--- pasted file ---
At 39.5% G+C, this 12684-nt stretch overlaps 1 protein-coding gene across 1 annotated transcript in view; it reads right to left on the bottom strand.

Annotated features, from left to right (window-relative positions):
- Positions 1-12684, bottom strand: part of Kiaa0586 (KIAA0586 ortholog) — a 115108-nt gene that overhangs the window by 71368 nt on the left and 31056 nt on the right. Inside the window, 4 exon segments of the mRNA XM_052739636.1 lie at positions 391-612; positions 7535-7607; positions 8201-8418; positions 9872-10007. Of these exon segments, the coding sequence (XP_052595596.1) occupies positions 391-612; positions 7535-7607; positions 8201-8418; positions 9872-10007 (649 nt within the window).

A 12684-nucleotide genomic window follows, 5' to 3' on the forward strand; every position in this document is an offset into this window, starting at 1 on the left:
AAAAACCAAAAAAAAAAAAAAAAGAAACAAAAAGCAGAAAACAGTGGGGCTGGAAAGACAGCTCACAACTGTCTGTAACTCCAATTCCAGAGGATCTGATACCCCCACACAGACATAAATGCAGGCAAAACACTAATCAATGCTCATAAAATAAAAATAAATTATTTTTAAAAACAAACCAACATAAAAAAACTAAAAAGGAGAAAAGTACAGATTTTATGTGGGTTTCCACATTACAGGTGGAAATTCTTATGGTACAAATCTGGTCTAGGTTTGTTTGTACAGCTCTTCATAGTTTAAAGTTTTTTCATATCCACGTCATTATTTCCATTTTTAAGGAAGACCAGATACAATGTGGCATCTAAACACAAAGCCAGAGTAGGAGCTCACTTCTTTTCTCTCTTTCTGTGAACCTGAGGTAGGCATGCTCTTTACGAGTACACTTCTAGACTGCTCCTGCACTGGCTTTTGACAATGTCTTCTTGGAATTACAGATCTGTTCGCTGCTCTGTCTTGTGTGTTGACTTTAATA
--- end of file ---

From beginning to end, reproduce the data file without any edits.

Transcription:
At 39.5% G+C, this 12684-nt stretch overlaps 1 protein-coding gene across 1 annotated transcript in view; it reads right to left on the bottom strand.

Annotated features, from left to right (window-relative positions):
- Positions 1-12684, bottom strand: part of Kiaa0586 (KIAA0586 ortholog) — a 115108-nt gene that overhangs the window by 71368 nt on the left and 31056 nt on the right. Inside the window, 4 exon segments of the mRNA XM_052739636.1 lie at positions 391-612; positions 7535-7607; positions 8201-8418; positions 9872-10007. Of these exon segments, the coding sequence (XP_052595596.1) occupies positions 391-612; positions 7535-7607; positions 8201-8418; positions 9872-10007 (649 nt within the window).

A 12684-nucleotide genomic window follows, 5' to 3' on the forward strand; every position in this document is an offset into this window, starting at 1 on the left:
AAAAACCAAAAAAAAAAAAAAAAGAAACAAAAAGCAGAAAACAGTGGGGCTGGAAAGACAGCTCACAACTGTCTGTAACTCCAATTCCAGAGGATCTGATACCCCCACACAGACATAAATGCAGGCAAAACACTAATCAATGCTCATAAAATAAAAATAAATTATTTTTAAAAACAAACCAACATAAAAAAACTAAAAAGGAGAAAAGTACAGATTTTATGTGGGTTTCCACATTACAGGTGGAAATTCTTATGGTACAAATCTGGTCTAGGTTTGTTTGTACAGCTCTTCATAGTTTAAAGTTTTTTCATATCCACGTCATTATTTCCATTTTTAAGGAAGACCAGATACAATGTGGCATCTAAACACAAAGCCAGAGTAGGAGCTCACTTCTTTTCTCTCTTTCTGTGAACCTGAGGTAGGCATGCTCTTTACGAGTACACTTCTAGACTGCTCCTGCACTGGCTTTTGACAATGTCTTCTTGGAATTACAGATCTGTTCGCTGCTCTGTCTTGTGTGTTGACTTTAATA